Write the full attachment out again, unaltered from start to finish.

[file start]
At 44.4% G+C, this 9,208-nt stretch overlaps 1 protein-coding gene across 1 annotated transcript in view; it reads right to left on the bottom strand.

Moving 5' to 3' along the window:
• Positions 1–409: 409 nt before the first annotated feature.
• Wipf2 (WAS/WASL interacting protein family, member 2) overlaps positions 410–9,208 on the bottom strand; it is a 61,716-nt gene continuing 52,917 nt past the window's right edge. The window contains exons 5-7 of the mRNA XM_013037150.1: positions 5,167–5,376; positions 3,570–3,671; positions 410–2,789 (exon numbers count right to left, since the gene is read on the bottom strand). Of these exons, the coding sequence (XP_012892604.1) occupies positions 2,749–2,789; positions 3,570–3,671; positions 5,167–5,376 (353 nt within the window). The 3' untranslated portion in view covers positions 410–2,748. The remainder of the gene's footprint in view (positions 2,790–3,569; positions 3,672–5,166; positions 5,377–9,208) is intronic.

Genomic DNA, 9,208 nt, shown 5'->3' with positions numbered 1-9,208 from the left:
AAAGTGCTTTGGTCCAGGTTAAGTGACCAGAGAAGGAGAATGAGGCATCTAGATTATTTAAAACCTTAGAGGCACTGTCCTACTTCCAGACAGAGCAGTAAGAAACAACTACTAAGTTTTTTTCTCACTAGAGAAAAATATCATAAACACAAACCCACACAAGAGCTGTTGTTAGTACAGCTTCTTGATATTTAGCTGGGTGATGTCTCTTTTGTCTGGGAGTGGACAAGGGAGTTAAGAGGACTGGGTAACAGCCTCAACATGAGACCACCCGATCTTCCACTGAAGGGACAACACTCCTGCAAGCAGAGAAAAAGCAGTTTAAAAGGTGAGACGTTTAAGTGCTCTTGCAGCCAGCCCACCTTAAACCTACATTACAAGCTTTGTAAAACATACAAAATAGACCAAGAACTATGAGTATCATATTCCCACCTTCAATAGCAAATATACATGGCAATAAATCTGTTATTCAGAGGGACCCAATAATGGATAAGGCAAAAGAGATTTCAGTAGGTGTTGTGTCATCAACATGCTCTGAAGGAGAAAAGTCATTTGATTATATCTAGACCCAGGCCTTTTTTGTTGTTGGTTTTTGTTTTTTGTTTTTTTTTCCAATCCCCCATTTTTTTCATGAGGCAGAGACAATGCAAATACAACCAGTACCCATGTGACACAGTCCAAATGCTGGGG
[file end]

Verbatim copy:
At 44.4% G+C, this 9,208-nt stretch overlaps 1 protein-coding gene across 1 annotated transcript in view; it reads right to left on the bottom strand.

Moving 5' to 3' along the window:
• Positions 1–409: 409 nt before the first annotated feature.
• Wipf2 (WAS/WASL interacting protein family, member 2) overlaps positions 410–9,208 on the bottom strand; it is a 61,716-nt gene continuing 52,917 nt past the window's right edge. The window contains exons 5-7 of the mRNA XM_013037150.1: positions 5,167–5,376; positions 3,570–3,671; positions 410–2,789 (exon numbers count right to left, since the gene is read on the bottom strand). Of these exons, the coding sequence (XP_012892604.1) occupies positions 2,749–2,789; positions 3,570–3,671; positions 5,167–5,376 (353 nt within the window). The 3' untranslated portion in view covers positions 410–2,748. The remainder of the gene's footprint in view (positions 2,790–3,569; positions 3,672–5,166; positions 5,377–9,208) is intronic.

Genomic DNA, 9,208 nt, shown 5'->3' with positions numbered 1-9,208 from the left:
AAAGTGCTTTGGTCCAGGTTAAGTGACCAGAGAAGGAGAATGAGGCATCTAGATTATTTAAAACCTTAGAGGCACTGTCCTACTTCCAGACAGAGCAGTAAGAAACAACTACTAAGTTTTTTTCTCACTAGAGAAAAATATCATAAACACAAACCCACACAAGAGCTGTTGTTAGTACAGCTTCTTGATATTTAGCTGGGTGATGTCTCTTTTGTCTGGGAGTGGACAAGGGAGTTAAGAGGACTGGGTAACAGCCTCAACATGAGACCACCCGATCTTCCACTGAAGGGACAACACTCCTGCAAGCAGAGAAAAAGCAGTTTAAAAGGTGAGACGTTTAAGTGCTCTTGCAGCCAGCCCACCTTAAACCTACATTACAAGCTTTGTAAAACATACAAAATAGACCAAGAACTATGAGTATCATATTCCCACCTTCAATAGCAAATATACATGGCAATAAATCTGTTATTCAGAGGGACCCAATAATGGATAAGGCAAAAGAGATTTCAGTAGGTGTTGTGTCATCAACATGCTCTGAAGGAGAAAAGTCATTTGATTATATCTAGACCCAGGCCTTTTTTGTTGTTGGTTTTTGTTTTTTGTTTTTTTTTCCAATCCCCCATTTTTTTCATGAGGCAGAGACAATGCAAATACAACCAGTACCCATGTGACACAGTCCAAATGCTGGGG